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I keep telling myself I’m going to work out this summer and lose that bit of cellulite right below my asscheeks I affectionately refer to as my Second Butt, but I can’t seem to make time for it what with all the drinking and sleeping and laying in the sun. I did, however, attempt to mix exercise with productivity by weeding my entire backyard to make it Barbecue Ready. This included a hefty amount of manual labor. I even scooped the animal carcasses off my patio once and for all, and even managed to bleach away the dark spots their bodies left on the concrete…sort of. This allowed for Patrick and I to attempt to relax in the grass on multiple occasions, only to drown ourselves in sweat. Tanning is miserable most of the time, unless of course you have Bacardi lemonade and a pizza from Tony’s.
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Before the string of nightlife bummers that was to come shortly, we managed to have one amazing night that began with, like, an artisan margarita and taco party in a gorgeous Williamsburg loft (complete in typical fashion with discussions about the state of Azealia Banks’ career and the end of last season’s GIRLS), followed by a trek to an unknown salsa bar with espresso tequila shots. This led to a bizarre stairwell discovery and ended with a refreshing banana bowl at the Marcy stop while wearing a pair of jeans as a jacket.
fab exorcistIMG_9152The risk you take when you follow the scene is that the hype and expectations for the event will outweigh any amount of fun you could possibly have. The crowd will probably be full of try-hards and there will be too many people and too long of a line and the drinks will be too expensive, and the headlining act won’t come on until four hours after you arrive. You will end up leaving early, having gotten dressed to the nines for absolutely nothing except a great selfie you took on your way to the club. The highlight of your night will be eating a Filet o’ Fish cross-legged in a gutter in the no man’s land between the West Village and Tribeca. You could end up like me the night I tried to see Lil Kim at Westgay. But, the selfie was great.
IMG_9193Our sad state of affairs continued in the form of relentless torrential downpours for the rest of the week. The only saving grace was in the form of my beloved friend Bill who had come to the city to crash for his birthday week. Patrick and I reluctantly followed him to meet some friends at a bar in the aptly named HELL’S KITCHEN. The best part of the evening was the drag show at Industry (which isn’t saying much). The second best was the sushi, I guess?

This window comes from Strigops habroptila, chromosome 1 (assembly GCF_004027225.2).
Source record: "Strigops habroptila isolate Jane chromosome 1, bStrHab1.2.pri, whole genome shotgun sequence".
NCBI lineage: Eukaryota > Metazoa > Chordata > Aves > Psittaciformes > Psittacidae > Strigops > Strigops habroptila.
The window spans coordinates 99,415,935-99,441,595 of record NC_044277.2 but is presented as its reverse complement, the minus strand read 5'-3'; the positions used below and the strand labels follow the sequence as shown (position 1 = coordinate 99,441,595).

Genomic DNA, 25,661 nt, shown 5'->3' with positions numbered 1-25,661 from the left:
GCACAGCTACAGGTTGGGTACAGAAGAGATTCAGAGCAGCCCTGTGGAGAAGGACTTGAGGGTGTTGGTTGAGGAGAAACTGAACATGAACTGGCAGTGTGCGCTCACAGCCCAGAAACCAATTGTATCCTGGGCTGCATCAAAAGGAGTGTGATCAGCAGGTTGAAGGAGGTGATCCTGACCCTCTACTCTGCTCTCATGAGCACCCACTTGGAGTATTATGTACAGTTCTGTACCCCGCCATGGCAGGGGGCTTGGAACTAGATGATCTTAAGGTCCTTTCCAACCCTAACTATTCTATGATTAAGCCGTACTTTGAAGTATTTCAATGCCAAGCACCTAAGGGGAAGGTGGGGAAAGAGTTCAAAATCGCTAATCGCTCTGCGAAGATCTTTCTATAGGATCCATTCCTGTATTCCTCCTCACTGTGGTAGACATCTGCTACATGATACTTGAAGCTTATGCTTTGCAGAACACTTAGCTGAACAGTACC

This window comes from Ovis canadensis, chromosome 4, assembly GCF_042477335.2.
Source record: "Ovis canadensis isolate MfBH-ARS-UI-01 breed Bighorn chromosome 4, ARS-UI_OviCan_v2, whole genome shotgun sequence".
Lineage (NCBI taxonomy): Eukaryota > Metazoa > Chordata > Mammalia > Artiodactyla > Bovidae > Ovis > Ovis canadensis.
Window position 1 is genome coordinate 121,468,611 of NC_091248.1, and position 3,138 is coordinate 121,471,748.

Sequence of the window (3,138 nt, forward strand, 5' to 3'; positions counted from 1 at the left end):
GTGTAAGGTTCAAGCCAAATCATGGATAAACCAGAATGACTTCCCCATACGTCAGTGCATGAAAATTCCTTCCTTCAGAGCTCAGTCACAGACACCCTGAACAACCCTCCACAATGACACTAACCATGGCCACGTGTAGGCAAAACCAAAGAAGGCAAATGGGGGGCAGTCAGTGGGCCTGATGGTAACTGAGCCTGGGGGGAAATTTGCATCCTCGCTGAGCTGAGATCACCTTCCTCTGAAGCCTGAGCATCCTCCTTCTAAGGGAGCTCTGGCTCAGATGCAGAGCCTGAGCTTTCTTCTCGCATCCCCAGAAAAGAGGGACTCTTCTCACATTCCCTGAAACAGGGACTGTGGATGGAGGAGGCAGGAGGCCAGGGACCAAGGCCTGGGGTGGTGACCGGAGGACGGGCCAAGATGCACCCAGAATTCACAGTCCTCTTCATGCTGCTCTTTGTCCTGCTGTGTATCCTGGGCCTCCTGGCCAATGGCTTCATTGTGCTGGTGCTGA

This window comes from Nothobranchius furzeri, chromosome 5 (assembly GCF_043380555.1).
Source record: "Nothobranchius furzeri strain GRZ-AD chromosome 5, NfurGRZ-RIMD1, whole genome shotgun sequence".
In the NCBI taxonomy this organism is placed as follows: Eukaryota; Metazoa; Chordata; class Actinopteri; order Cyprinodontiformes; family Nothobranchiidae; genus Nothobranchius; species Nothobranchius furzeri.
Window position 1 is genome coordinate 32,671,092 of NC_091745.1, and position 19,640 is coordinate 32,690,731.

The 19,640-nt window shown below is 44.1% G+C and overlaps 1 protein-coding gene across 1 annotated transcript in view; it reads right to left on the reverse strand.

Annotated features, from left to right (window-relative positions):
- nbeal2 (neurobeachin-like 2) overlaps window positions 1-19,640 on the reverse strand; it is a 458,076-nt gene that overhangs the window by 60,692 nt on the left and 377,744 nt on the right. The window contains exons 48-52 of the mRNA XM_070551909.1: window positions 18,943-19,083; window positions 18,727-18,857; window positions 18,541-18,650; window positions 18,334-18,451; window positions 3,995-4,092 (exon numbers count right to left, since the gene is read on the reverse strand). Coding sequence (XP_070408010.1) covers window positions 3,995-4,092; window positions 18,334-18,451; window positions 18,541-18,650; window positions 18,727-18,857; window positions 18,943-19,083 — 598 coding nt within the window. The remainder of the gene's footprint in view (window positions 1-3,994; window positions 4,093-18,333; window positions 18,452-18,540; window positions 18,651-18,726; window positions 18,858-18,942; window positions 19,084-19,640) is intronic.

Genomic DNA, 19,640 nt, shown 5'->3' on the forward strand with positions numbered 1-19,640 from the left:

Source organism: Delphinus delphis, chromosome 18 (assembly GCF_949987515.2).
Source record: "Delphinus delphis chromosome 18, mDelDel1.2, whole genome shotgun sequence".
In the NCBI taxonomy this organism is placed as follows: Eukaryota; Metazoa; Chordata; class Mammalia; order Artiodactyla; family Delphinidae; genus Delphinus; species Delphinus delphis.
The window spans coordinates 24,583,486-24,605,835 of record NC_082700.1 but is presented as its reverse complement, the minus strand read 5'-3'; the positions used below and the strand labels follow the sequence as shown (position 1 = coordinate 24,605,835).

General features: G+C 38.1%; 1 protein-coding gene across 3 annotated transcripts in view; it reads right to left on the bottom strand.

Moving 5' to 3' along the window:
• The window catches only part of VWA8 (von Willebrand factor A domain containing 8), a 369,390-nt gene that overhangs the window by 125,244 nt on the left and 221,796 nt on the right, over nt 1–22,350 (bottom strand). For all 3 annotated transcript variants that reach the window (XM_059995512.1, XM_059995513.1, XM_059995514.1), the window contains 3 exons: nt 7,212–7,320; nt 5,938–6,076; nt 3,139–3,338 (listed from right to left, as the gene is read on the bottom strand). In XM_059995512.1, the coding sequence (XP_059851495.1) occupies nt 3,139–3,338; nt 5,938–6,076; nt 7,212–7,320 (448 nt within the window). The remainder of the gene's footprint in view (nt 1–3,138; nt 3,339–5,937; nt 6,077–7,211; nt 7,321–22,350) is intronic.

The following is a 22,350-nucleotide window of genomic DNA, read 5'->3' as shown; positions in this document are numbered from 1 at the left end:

IMG_9249So as not to disrupt the theme of the week (shoddy dining and gay bars and never ending rain) the next day we went to Bay Leaf in Williamsburg. The service was terrible. The food took forever. They charged us $22 for what turned out to be a bottle of Barefoot. Then just as we were about to storm out I accidentally set a plastic bag on fire and it melted all over the table.

IMG_9262The next part of the evening was our private party in the back room of Fada complete with $5 cocktails and Winston’s beach disco set. Afterwards we braved the weather and spent the remainder of the evening drinking cheap beers at the Metropolitan, but not before I got splashed in the face by a speeding 4Runner.
IMG_9269If they were hiding it at all before, this much rain really brings out the absurdity in New Yorkers. The other day I saw homeless man washing his feet in a street puddle, which is my second most favorite homeless man moment to the time I saw a guy drop a slice of pizza on the ground and then drunkenly lie down on the sidewalk to continue eating it. Whether or not to be amused by these things is a constant moral dilemma of mine. Meanwhile, any time I see a stray cat, raining or not, I spend 45 minutes crying in an alleyway. But OH IT’S GOOD TO LAUGH AGAIN.
IMG_9282But perhaps no shitty night compares to what I dealt with last week, when I took my pink boobs and YOLO belt out to Bossa Nova for Physical Therapy and Slava. Standing under the AC unit on the crowded dance floor, my friends and I took a tiny amount of what we thought was molly.
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Turns out it was speed! I didn’t sleep for three days! It was by far one of the most nerve racking, frustrating, miserable experiences I have ever had to date, next to that time I drank two bottles of robitussin freshman year of college and I held on to the edges of my bed for 36 hours waiting for the spins to stop before Greg came and dumped me in a bathtub of ice water.
I did, however, have a beautiful morning before slipping into my amphetamine freak out.
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The following week I went back to work, 10-7 office days to prepare for next season. I dumped about 5 iced coffees per day onto my shriveling insides just to get through it, but when the week came to an end and nearly all of Team Big Things (minus a few essential members I DID NOT FORGET YOU) got together for SHADE #2 and took this beautiful family photo that will likely be my Christmas card come fall.
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This is how we chill.

Sext Me Like You Mean It

Confession time. When I was little I was really into AOL chat rooms. Every few nights after Lizzie Mcguire went off and my parents went to sleep, I’d spend a good 2 or 3 hours having conversations with the alter egos of sex offenders on multiple continents, lying about my own A/S/L in what I thought was a clever ruse for manipulating teenage boys. I never really considered that this might be a fairly unsafe way for an 11 year old girl to spend her time, and despite my shock and disgust at the picture of that (I kid you not) three foot long black dong that someone sent me one evening, I didn’t possess the common sense to look away. Luckily, albeit mortifying, my parents eventually hinted that they “knew what was going on,” and this whole charade was put to end before I ended up on To Catch a Predator or in a real life version of Hard Candy (you decide if being pursued by crazed child molester is worse than being compared to Ellen Page).